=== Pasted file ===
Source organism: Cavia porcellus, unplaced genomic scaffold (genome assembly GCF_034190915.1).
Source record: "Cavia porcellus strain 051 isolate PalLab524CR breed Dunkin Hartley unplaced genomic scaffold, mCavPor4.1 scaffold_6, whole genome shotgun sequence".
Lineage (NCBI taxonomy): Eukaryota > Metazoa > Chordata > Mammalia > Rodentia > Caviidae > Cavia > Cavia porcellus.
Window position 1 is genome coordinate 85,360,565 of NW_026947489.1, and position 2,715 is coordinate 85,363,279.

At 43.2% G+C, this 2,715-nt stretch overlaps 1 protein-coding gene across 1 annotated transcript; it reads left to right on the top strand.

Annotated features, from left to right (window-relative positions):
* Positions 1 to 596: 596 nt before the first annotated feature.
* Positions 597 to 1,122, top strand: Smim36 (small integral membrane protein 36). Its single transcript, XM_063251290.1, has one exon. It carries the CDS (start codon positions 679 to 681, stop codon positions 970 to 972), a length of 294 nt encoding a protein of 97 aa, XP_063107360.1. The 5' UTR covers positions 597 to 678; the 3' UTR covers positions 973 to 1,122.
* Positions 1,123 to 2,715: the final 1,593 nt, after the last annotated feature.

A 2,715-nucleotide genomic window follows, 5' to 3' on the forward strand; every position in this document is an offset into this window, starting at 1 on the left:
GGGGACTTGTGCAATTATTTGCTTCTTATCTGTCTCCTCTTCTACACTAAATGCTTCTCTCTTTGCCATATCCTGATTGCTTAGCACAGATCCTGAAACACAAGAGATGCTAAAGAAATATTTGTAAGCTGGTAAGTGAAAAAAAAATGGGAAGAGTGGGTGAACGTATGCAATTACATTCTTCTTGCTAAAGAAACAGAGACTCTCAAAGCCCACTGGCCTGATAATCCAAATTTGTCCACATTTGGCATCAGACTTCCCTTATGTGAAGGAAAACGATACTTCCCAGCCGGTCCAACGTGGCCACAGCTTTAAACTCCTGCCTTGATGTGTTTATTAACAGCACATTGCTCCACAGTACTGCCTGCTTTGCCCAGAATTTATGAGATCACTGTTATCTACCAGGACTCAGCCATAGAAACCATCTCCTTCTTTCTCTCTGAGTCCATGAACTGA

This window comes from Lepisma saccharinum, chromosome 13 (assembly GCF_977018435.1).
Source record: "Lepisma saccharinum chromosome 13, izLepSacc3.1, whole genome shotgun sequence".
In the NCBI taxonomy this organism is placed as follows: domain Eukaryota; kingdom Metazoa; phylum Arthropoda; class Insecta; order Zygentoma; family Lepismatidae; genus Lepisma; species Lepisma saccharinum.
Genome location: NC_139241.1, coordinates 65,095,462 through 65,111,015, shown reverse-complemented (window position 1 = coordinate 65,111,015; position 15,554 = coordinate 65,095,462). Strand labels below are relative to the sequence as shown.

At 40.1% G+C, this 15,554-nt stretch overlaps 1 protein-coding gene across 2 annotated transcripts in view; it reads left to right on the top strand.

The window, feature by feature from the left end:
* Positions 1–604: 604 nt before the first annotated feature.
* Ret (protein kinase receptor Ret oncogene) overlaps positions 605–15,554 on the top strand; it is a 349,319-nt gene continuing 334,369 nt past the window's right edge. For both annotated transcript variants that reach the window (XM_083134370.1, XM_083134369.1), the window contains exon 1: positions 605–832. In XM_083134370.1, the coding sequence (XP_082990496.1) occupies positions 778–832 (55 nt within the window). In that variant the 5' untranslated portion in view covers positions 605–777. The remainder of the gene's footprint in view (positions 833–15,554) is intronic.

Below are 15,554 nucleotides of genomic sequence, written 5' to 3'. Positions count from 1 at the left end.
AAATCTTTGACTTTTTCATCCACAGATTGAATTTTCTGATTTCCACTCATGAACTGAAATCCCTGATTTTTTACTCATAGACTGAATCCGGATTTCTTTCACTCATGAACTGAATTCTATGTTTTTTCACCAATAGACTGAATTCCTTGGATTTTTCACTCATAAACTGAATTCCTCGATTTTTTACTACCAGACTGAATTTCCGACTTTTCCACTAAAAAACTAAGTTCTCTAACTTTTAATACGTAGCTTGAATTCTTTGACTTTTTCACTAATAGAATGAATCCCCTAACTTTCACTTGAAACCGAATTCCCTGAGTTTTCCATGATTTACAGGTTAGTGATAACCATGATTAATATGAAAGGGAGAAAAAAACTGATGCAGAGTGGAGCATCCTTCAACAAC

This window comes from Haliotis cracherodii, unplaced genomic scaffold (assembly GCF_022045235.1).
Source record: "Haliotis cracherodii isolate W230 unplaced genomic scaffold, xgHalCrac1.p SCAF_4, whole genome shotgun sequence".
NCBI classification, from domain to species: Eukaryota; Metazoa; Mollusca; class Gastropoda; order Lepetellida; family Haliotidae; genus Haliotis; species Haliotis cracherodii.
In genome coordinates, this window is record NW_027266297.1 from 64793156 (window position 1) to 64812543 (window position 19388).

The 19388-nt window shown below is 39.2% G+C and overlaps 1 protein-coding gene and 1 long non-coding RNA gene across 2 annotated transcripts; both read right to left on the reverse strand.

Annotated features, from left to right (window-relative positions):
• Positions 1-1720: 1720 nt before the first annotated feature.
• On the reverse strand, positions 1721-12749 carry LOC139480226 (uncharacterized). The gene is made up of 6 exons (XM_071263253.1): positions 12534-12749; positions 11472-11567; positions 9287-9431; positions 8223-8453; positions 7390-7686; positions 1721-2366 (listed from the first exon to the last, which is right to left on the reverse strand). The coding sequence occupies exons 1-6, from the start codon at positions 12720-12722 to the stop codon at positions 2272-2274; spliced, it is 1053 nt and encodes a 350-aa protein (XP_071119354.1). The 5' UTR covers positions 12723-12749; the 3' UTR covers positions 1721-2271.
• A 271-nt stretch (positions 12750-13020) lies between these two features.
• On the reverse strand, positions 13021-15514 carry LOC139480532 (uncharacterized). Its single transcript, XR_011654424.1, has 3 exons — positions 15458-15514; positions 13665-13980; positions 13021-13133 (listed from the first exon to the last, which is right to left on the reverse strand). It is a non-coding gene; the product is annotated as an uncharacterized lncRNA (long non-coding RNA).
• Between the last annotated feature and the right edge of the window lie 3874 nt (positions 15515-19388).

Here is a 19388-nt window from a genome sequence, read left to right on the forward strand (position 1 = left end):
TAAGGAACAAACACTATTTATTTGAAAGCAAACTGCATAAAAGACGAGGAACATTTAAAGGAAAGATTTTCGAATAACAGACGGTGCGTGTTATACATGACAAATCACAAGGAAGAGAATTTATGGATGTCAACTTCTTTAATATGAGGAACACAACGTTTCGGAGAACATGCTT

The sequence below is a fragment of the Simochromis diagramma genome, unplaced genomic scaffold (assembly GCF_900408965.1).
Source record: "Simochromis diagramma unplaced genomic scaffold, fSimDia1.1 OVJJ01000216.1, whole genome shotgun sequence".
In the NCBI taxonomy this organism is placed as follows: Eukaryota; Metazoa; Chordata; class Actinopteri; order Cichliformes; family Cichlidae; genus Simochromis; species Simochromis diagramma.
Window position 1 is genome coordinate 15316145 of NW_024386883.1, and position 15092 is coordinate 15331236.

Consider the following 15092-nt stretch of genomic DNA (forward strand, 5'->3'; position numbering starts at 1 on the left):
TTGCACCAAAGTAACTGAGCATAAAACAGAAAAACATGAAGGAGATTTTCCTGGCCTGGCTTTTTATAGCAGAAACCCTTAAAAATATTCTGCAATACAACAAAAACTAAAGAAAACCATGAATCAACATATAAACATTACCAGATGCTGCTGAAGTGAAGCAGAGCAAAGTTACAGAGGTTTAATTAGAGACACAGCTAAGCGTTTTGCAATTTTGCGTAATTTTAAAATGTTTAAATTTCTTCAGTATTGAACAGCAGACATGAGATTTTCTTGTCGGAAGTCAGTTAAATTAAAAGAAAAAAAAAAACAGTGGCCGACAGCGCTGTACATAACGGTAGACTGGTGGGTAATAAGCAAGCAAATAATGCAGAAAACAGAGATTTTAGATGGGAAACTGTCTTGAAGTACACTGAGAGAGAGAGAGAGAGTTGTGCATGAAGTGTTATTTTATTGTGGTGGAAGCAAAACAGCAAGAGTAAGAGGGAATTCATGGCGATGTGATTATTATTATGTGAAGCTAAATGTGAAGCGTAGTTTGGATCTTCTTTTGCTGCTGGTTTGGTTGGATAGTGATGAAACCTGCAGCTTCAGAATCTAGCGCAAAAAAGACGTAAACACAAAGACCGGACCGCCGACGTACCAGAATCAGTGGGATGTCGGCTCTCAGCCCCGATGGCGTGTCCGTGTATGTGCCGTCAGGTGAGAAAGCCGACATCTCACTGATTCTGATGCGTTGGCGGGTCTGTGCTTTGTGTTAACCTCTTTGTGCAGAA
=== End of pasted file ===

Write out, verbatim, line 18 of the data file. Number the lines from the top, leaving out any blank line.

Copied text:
* Positions 1–604: 604 nt before the first annotated feature.